Rewriting Nearly Departed (Part 2: Tech Background)
This post will give a little of the technical background to Nearly Departed and explain some of the reasons for the rewrite.
This is part 2 of a multi-part series:
Headline tech features
- Written in Objective C
- Kind-of MVVM
- Very little unit-test coverage
- Made with a set of discrete service classes, injected using Objection
Why no WatchOS support any more?
The first WatchOS support was a WatchOS 1 glance. Communication between Watch and iPhone used shared
NSUserDefaults and Darwin Notifications were used by the two processes to notify each other that something had changed. (Remember that for WatchOS1 the Watch app process ran on the iPhone, effectively using the Watch as a separate screen. So Darwin Notifications could be used for interprocess comms because both processes were running on the same device)
WatchOS 2 introduced native third-party apps, moving the Watch app process onto the Watch itself, so the Darwin Notification code was broken.
- National Rail’s system for tracking the movements of passenger services
- A SOAP API for accessing real-time information from Darwin
The API gives a tonne of great real-time data, including:
- Departure/arrival boards (which return the same data you would see on displays at any of our 2500 stations
- Progress information for all services which call at these stations. This includes:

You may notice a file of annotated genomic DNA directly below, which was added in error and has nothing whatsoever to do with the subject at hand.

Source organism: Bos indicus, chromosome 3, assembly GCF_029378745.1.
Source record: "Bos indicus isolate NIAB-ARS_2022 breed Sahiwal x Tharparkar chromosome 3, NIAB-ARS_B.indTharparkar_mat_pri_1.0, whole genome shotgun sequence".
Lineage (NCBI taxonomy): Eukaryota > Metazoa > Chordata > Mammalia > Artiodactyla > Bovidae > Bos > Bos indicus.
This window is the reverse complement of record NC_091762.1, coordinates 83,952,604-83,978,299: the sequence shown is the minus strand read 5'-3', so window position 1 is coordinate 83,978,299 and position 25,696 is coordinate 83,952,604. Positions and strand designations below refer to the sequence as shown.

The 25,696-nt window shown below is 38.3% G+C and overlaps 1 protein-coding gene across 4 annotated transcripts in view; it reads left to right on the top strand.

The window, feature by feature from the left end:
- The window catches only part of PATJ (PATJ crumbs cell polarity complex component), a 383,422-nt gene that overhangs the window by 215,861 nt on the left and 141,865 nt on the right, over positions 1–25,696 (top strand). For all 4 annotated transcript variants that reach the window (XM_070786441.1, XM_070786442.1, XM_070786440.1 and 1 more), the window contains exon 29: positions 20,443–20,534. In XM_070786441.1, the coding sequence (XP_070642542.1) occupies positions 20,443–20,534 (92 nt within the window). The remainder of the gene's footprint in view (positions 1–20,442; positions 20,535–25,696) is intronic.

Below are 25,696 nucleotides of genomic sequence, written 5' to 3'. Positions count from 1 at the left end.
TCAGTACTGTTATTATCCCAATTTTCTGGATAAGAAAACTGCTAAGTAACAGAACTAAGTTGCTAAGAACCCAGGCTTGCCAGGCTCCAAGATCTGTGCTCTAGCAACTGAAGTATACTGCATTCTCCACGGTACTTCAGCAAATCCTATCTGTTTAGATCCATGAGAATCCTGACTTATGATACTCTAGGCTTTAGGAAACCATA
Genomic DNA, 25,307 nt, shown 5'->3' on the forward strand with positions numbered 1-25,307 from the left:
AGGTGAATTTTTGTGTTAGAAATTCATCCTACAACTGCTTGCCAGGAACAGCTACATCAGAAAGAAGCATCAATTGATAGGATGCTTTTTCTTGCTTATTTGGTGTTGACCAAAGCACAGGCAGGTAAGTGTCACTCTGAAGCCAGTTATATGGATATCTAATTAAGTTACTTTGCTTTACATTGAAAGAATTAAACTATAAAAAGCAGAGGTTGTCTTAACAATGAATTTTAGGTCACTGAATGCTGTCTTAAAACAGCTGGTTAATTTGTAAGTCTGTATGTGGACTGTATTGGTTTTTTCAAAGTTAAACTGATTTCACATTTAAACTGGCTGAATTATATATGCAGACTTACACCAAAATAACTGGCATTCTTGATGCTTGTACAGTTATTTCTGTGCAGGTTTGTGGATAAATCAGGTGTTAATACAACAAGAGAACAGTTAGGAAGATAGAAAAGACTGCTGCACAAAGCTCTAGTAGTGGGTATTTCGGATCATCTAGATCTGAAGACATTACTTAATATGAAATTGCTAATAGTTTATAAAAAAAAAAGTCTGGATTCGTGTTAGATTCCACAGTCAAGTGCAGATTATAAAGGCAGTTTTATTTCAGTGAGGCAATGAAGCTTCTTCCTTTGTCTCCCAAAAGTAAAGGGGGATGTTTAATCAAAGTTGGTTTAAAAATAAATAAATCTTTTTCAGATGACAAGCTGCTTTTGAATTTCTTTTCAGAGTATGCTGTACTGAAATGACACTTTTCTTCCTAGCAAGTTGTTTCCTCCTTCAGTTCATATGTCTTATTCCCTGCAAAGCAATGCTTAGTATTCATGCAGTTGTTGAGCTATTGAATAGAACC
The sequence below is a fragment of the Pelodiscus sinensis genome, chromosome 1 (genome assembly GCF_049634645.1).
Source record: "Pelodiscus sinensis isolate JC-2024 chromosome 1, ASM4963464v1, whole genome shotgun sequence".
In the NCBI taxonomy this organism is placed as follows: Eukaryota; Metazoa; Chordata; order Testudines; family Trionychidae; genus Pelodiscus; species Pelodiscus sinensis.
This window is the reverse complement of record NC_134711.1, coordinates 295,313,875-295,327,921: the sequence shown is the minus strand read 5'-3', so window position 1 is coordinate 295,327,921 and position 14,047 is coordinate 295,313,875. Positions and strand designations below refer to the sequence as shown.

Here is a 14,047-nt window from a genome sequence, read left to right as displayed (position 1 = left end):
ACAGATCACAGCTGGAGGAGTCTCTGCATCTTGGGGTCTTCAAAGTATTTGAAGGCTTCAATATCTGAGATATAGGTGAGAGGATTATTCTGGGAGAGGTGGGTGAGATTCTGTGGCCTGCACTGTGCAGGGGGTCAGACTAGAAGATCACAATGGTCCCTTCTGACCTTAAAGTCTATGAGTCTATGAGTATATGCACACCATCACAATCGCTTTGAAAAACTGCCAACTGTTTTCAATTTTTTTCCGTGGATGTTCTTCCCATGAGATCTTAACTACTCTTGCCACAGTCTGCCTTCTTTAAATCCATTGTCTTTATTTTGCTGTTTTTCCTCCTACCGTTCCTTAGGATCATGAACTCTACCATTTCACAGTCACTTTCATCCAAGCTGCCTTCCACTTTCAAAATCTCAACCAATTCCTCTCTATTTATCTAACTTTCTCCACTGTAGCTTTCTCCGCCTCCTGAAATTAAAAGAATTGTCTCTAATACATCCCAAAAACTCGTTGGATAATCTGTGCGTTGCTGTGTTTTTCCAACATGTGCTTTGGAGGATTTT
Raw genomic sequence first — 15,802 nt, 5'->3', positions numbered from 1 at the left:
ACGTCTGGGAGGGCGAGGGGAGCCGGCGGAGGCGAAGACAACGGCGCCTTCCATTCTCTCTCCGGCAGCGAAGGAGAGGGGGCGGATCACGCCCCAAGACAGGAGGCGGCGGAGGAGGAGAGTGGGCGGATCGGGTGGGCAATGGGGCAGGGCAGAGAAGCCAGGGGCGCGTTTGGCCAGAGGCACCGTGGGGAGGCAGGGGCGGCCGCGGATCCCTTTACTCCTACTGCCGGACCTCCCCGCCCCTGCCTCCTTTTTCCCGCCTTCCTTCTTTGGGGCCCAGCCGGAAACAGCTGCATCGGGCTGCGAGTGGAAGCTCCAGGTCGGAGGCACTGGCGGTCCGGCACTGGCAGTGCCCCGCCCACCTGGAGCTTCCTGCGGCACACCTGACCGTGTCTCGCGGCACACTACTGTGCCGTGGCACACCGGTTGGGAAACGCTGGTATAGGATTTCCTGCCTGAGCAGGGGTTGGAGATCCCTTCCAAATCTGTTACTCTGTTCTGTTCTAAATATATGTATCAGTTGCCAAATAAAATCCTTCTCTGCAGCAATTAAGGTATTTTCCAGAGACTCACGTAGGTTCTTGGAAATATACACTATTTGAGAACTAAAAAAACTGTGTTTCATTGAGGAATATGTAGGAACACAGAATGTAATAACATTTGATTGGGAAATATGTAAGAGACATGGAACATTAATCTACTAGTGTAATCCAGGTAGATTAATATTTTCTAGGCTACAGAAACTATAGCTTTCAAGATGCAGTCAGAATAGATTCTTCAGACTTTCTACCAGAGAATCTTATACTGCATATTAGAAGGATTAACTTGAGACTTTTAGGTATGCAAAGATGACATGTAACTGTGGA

- Scheduled arrival/departure time at each calling point
- Actual or estimated arrival/departure time at each calling point
Hats off to them, the OpenLDBWS team have done a great job. I have a couple of minor complaints (such as times being sent like
08:18 without timezone or date information) - but they’ve managed to nicely model a proper complex set of data. Shame it’s SOAP/XML though!
While the OpenLDBWS return some station data in the responses, I still need to maintain my own set of station data which is bundled with the app. My requirements are:
- For each station, I need the following:
- Station name (such as “Stevenage”)
- The Computer Reservation System (CRS) code, which uniquely identifies this station in the API (example: “SVG”)
- location (latitude/longitude)
- The app needs this data in list format (so it can search for stations by name or CRS code)
- But also in a format which can be searched by nearest station to a given location
The data itself comes from two sources:
station_codes.csv is simply a list of station names and their CRS codes, whereas
RailReferences.csv also has location data in easting/northing format. Unfortunately the data doesn’t completely match between those two files, so I have a Ruby script which does a few things:
- matches data from the
- corrects inconsistencies between the two files (NaPTAN often has incorrect CSR codes)
- adds some data which is missing from one file or the other (usually because a new station has opened but the source data hasn’t yet been updated)
- filters out some non-mainline stations (such as heritage rail or ferry terminals)
- converts easting/northing locations to latitude/longitude
- creates a two-dimensional binary tree based on station locations, and writes it to a 670K
.plistfile. The tree is 12 levels deep, each level being split alternatively by longitude/latitude.
The app reads this plist into memory in its tree structure for location searches, and flattens it to an array for name/CRS searches.
- I frequently get asked to provide support for showing ServiceDetails data from OpenLWBWS - ie, data for a particular service - but the app was only designed to show DepartureBoard data
- The app wasn’t written to use other data sources - so if I ever wanted to add London Underground data, it would be very difficult to do so
- It’s just not very well written! ;-)
In the next post, I’ll discuss my high-level plans for the rewrite.